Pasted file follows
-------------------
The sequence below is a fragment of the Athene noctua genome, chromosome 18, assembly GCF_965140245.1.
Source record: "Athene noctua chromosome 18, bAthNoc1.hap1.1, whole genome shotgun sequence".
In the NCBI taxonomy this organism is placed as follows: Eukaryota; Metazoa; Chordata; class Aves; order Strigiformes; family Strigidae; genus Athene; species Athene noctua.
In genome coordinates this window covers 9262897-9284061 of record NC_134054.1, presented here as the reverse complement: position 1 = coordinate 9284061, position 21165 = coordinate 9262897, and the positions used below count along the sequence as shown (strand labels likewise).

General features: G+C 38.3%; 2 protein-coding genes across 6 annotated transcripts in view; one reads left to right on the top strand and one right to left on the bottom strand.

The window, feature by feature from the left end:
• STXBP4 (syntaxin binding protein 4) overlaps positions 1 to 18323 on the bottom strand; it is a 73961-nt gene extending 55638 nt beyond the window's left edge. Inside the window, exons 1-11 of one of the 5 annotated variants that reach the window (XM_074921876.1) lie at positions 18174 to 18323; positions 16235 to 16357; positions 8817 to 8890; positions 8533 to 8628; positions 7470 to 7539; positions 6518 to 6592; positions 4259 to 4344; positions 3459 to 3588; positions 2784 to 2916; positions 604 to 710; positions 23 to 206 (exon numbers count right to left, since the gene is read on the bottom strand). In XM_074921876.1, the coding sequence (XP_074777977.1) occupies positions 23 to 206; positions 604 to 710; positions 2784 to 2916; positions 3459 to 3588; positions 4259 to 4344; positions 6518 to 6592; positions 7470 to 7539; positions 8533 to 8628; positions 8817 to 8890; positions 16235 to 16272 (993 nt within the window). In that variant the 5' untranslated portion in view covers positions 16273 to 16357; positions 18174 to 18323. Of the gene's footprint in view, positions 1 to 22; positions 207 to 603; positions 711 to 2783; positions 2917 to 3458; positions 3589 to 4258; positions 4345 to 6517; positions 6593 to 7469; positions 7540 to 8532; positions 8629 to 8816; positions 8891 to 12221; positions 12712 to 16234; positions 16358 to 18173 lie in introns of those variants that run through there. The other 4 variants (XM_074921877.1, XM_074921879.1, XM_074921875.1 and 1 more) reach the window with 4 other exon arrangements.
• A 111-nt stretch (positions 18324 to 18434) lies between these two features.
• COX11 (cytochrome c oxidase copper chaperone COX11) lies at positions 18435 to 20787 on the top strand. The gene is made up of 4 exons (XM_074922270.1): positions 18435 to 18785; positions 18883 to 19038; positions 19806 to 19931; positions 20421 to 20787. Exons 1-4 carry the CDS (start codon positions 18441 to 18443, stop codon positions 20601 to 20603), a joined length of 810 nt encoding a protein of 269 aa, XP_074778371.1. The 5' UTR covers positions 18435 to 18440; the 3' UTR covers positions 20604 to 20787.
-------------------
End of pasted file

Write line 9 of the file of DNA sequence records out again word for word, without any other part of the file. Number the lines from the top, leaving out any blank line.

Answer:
• COX11 (cytochrome c oxidase copper chaperone COX11) lies at positions 18435 to 20787 on the top strand. The gene is made up of 4 exons (XM_074922270.1): positions 18435 to 18785; positions 18883 to 19038; positions 19806 to 19931; positions 20421 to 20787. Exons 1-4 carry the CDS (start codon positions 18441 to 18443, stop codon positions 20601 to 20603), a joined length of 810 nt encoding a protein of 269 aa, XP_074778371.1. The 5' UTR covers positions 18435 to 18440; the 3' UTR covers positions 20604 to 20787.